The phrase, “Death Panel” is the biggest crock of shit invented by the Right since the phrase “Tax Relief.” End of Life Planning is an essential part of addressing death. It doesn’t matter if you believe in eternal life in some kind of Heaven or if you believe in oblivion: You are going to die. At some point you need to consider dying.
When my mom was diagnosed with Breast Cancer, we talked about my parents last wishes. Both of my parents signed a living will and talked, however briefly, about what they wanted. Long before this discussion happened, my father had to take care of his aunt Irene’s affairs. While my dad was Irene’s only surviving family member, her second husband’s family became more interested in her the older she got. Irene always said, “don’t worry Pat, you’ll get everything.”
Now my dad didn’t want anything. Irene’s estate was full of kitsch and junk. Gleason’s have a pack rat gene (my brother is the only exception) and towards the end of her life, she became increasingly senile.
When she went into cardiac arrest, my father raced to her side. When he reached her, he was shocked to the point of anger. Her chest was not uncovered, her ribs were cracked so they could stimulate her heart. He couldn’t see her arms because they were lined with tubes from various IVs. She was mostly naked, lying on the hospital bed. I wasn’t in the room when he saw her–I was maybe thirteen–but when he told the story, he was the angriest I had ever seen him (and would see him until I was a teenager). He told the doctors to, “Cover. Her. Up.”
Text cannot impart how cold his voice was, or how forceful his tone was. My dad was a lawyer, with a fantastic ability to use his voice to get what he wanted. The doctors argued for a second before they relented.
That experience haunted my dad. Given Irene’s fraility and her advanced age, he thought it would have been more dignified if they had let her pass away. There was no need to crack open her 80 year old chest to apply direct stimulation.
With this episode firmly implanted in my parents mind, my mother’s oncologisthad a conversation with my mother. She told her, “There may come a time when this is not a fight worth fighting anymore. When the chemicals and procedures you will need to take will ruin your quality of life. You won’t be yourself anymore. You’ll just be the chemo.” I know this occured privately, as the day before my mom died, her doctor repeated those words. It infuriated my aunts. They thought it was highly unprofessional, unethical and immoral–especially at a Catholic Hospital–for this doctor to tell my mother, a woman who had fought cancer tooth and nail, and yet with grace and dignity, for over twelve years, that she should give up the fight.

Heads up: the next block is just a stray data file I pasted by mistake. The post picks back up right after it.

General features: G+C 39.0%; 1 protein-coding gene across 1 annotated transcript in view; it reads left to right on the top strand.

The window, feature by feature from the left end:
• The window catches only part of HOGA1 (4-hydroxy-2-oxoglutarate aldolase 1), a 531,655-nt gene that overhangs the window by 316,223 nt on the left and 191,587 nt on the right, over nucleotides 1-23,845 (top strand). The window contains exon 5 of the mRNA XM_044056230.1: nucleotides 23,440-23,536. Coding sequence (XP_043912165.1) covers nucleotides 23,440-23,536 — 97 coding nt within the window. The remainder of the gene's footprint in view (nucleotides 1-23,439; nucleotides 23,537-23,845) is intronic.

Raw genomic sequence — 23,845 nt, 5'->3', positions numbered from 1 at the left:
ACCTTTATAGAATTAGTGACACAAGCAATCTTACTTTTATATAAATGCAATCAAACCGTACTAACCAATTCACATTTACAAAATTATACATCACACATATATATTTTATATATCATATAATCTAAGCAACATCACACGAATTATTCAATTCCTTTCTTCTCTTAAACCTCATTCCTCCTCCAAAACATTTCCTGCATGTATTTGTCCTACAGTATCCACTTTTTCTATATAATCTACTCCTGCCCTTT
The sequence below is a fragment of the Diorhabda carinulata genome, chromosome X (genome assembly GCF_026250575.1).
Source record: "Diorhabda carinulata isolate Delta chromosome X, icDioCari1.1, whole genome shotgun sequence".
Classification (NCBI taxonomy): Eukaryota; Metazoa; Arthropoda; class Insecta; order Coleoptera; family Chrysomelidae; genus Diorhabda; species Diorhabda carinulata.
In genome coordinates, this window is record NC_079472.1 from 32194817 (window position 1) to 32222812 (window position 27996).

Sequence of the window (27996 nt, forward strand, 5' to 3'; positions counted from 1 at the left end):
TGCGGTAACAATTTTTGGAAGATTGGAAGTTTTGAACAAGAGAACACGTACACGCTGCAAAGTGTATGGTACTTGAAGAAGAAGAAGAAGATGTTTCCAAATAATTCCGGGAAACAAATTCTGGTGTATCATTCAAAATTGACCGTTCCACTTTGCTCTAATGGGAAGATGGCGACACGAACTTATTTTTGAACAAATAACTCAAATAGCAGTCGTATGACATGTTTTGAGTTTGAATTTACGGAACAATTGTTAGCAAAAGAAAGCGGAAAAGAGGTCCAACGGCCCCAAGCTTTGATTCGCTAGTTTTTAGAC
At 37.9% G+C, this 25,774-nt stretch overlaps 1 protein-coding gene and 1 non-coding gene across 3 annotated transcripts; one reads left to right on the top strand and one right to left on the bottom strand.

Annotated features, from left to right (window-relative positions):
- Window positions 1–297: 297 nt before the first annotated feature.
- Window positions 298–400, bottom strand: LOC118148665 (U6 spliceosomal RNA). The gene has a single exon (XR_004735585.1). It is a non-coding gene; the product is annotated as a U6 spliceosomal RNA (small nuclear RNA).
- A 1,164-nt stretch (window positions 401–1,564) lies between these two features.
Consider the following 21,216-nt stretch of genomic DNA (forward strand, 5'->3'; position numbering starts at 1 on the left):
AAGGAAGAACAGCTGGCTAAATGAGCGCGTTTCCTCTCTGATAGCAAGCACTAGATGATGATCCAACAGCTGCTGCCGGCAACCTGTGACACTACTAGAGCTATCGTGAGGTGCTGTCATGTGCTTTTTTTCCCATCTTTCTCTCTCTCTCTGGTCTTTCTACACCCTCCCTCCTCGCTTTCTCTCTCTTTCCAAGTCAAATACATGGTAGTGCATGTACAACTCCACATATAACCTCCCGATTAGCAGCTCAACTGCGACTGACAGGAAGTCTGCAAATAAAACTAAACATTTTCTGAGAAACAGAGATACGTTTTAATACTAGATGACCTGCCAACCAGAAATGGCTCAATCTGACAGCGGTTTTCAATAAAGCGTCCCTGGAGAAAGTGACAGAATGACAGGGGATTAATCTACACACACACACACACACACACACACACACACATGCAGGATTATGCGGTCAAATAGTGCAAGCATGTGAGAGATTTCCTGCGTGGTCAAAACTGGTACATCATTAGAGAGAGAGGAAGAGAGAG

But my mom knew. Her cancer had metastasized again. This time, there were microtumors in her brain. They impacted her speech. The gave her seizures. Those tumors robbed my mother of who she was: a talkative, impassioned woman who was always on the go. My aunts, my brother, my future sister in law and I all wanted her to stay. We wanted my mom to be around for decades to come.
What we wanted was selfish.
My mom wanted to live her life. She did not want to exist for chemo and radiation treatments that would make her less of who she was. My mother didn’t fear death either. She was a devout catholic woman who attended mass and believed in most of the teachings of the church fervently (except the whole gay marriage thing, the treatment of homosexuals by the church, women clergy and on priest celibacy). She also missed my dad terribly. Weighing the options, she chose to pass away. I believe if she wanted to, she could have fought on for another year before her body finally gave out. Her vitals were good despite the tumors. She chose, in the end, to die with dignity.
My parents planned their end of life decisions. They died the way the wanted to. Every other person in this country deserves the same. To get that, they need those options. End of life care needs to be discussed–and not maligned–as a death panel.